To treat your facts with imagination is one thing, but to imagine your facts is another.
John Burroughs (19c naturalist)
Reasoning is an ability to make assessments and judgements, draw conclusions, and form views and ideas. This capacity depends on our ability to hold several pieces of information in awareness and connect them in a way that is helpful to deal with an issue or situation. Our own inertia and preferences conspire against it though, so we will start by addressing lazy and biased thinking first, and then we will turn to objectivity and realistic thinking.
Reasoning can be seen as agility or fitness of the mind, which means that it can be strengthened through practice: the more you exercise your reasoning the better you will be at it. Moreover, as physical exercise makes our bodies firmer and nicer, exercising our reasoning capacity makes our thoughts nicer and more elegant. If we don’t do so, the opposite happens – we backslide into lazy thinking. These are some examples of lazy (sloppy) thinking:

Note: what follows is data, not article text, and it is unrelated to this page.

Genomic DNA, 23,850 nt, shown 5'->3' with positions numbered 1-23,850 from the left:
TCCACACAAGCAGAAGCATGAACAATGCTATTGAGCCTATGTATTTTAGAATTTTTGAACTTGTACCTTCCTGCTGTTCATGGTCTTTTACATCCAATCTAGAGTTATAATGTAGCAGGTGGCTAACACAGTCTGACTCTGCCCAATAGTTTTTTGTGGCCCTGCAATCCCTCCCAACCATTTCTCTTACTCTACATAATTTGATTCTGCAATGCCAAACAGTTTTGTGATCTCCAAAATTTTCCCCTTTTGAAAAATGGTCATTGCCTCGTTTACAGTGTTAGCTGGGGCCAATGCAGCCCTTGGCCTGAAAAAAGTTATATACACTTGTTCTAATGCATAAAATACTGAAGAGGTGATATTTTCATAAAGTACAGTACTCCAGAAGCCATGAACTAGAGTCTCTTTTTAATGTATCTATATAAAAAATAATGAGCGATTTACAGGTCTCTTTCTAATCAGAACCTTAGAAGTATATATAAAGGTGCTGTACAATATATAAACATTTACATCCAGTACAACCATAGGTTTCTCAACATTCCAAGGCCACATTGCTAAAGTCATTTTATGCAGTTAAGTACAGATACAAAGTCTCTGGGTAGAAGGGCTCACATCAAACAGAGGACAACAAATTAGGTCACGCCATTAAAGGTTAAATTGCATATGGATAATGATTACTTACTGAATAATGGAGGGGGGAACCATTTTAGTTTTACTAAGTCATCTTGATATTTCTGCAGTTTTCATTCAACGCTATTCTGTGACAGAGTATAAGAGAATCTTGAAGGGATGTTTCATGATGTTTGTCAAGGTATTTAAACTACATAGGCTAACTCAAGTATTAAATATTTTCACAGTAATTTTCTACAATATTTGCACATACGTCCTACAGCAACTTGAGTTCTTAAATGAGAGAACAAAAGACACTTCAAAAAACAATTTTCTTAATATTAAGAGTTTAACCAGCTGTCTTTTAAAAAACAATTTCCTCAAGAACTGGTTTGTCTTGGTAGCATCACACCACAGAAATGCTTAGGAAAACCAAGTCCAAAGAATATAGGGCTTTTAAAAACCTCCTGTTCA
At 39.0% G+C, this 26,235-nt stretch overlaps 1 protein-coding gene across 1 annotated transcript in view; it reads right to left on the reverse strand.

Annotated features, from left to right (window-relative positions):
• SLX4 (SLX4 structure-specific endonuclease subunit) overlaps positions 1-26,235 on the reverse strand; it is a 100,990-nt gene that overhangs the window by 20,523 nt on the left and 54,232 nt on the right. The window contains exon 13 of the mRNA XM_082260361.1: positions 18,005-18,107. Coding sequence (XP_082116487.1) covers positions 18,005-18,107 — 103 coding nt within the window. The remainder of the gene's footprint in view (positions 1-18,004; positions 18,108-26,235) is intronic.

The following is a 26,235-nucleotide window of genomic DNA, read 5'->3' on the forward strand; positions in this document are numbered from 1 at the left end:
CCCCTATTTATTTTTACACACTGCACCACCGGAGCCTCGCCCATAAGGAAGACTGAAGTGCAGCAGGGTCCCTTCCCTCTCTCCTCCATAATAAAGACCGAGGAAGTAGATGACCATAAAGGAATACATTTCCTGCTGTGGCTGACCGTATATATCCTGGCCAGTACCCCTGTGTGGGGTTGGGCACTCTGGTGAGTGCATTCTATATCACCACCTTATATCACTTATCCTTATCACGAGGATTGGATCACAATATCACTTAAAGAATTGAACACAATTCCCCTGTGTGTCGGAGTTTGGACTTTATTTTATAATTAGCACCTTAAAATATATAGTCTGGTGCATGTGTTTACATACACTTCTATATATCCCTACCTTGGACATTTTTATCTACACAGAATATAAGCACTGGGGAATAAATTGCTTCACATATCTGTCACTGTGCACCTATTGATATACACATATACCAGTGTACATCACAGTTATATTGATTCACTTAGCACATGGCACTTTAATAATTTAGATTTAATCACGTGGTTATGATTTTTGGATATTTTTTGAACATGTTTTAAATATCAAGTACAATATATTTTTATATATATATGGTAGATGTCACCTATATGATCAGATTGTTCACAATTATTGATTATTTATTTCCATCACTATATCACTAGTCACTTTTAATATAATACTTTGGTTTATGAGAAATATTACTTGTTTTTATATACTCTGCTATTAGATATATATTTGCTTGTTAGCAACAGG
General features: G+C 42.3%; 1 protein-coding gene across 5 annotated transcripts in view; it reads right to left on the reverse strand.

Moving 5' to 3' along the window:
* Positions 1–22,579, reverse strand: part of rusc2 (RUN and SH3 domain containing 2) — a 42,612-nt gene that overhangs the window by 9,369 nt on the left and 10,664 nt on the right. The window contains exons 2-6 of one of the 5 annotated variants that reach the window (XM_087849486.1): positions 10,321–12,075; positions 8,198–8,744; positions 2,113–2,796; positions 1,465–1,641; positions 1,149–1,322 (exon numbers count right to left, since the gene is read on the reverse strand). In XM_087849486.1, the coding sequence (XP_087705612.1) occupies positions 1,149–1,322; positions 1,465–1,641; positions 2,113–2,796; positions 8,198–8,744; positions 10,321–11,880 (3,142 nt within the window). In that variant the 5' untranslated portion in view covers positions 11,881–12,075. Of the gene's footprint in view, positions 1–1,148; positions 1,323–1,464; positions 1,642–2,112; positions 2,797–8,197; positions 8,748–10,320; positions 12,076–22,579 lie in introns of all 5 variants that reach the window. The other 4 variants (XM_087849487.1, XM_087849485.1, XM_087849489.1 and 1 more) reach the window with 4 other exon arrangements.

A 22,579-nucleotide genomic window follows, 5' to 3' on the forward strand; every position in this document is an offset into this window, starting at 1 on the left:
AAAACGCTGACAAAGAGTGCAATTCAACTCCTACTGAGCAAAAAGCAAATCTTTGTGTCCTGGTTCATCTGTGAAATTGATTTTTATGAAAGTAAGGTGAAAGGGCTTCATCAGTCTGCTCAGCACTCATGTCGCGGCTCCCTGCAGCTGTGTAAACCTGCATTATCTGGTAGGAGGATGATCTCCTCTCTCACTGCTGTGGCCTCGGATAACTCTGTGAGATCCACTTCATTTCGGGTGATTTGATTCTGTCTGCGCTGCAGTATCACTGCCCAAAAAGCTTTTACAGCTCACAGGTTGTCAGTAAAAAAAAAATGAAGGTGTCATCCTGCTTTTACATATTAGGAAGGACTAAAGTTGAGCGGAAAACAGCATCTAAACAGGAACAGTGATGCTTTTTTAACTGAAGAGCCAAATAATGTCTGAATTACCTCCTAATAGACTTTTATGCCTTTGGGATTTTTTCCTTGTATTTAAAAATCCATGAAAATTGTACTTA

- Over-generalising: making general judgements on the basis of limited experience or a few instances of a situation (e.g. misusing never, always, or all as in ‘He never does the dishes, it is always me!’, ‘All politicians are crooks’).
- Impulsiveness: jumping to conclusions without checking (e.g. ‘mind reading’ or ‘fortune telling’: assuming that you know what somebody is thinking or what she will say or do).
- Selective exposure: exposing ourselves only to information which we know beforehand is likely to support what we already believe (e.g. a right-wing person who reads only right- wing newspapers or relies only on right-wing websites).
- Rigidity: unwillingness to consider alternatives to an initial judgement or conclusion.
- Over-simplifying: as in the case of black-and-white thinking (e.g. vilifying one side of a conflict and glorifying the other).